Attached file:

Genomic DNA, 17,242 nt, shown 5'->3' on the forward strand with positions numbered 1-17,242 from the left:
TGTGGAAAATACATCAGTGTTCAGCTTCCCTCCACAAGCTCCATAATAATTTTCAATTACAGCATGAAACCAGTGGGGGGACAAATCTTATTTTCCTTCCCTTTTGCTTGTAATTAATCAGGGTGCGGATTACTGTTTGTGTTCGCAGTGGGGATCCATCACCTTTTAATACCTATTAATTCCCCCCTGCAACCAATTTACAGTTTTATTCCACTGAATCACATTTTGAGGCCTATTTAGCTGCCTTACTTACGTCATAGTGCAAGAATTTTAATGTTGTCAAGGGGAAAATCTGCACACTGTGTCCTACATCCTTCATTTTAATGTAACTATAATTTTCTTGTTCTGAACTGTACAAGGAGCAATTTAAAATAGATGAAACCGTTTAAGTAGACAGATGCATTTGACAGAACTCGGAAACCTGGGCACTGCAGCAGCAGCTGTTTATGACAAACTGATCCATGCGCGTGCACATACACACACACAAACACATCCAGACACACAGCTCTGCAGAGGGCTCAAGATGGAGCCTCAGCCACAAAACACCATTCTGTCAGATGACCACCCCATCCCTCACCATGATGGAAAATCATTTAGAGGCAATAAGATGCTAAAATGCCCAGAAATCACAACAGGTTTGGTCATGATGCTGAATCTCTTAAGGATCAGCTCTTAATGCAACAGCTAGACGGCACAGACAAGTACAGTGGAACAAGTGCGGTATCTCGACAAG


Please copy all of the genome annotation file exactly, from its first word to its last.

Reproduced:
Genomic DNA, 17,242 nt, shown 5'->3' on the forward strand with positions numbered 1-17,242 from the left:
TGTGGAAAATACATCAGTGTTCAGCTTCCCTCCACAAGCTCCATAATAATTTTCAATTACAGCATGAAACCAGTGGGGGGACAAATCTTATTTTCCTTCCCTTTTGCTTGTAATTAATCAGGGTGCGGATTACTGTTTGTGTTCGCAGTGGGGATCCATCACCTTTTAATACCTATTAATTCCCCCCTGCAACCAATTTACAGTTTTATTCCACTGAATCACATTTTGAGGCCTATTTAGCTGCCTTACTTACGTCATAGTGCAAGAATTTTAATGTTGTCAAGGGGAAAATCTGCACACTGTGTCCTACATCCTTCATTTTAATGTAACTATAATTTTCTTGTTCTGAACTGTACAAGGAGCAATTTAAAATAGATGAAACCGTTTAAGTAGACAGATGCATTTGACAGAACTCGGAAACCTGGGCACTGCAGCAGCAGCTGTTTATGACAAACTGATCCATGCGCGTGCACATACACACACACAAACACATCCAGACACACAGCTCTGCAGAGGGCTCAAGATGGAGCCTCAGCCACAAAACACCATTCTGTCAGATGACCACCCCATCCCTCACCATGATGGAAAATCATTTAGAGGCAATAAGATGCTAAAATGCCCAGAAATCACAACAGGTTTGGTCATGATGCTGAATCTCTTAAGGATCAGCTCTTAATGCAACAGCTAGACGGCACAGACAAGTACAGTGGAACAAGTGCGGTATCTCGACAAG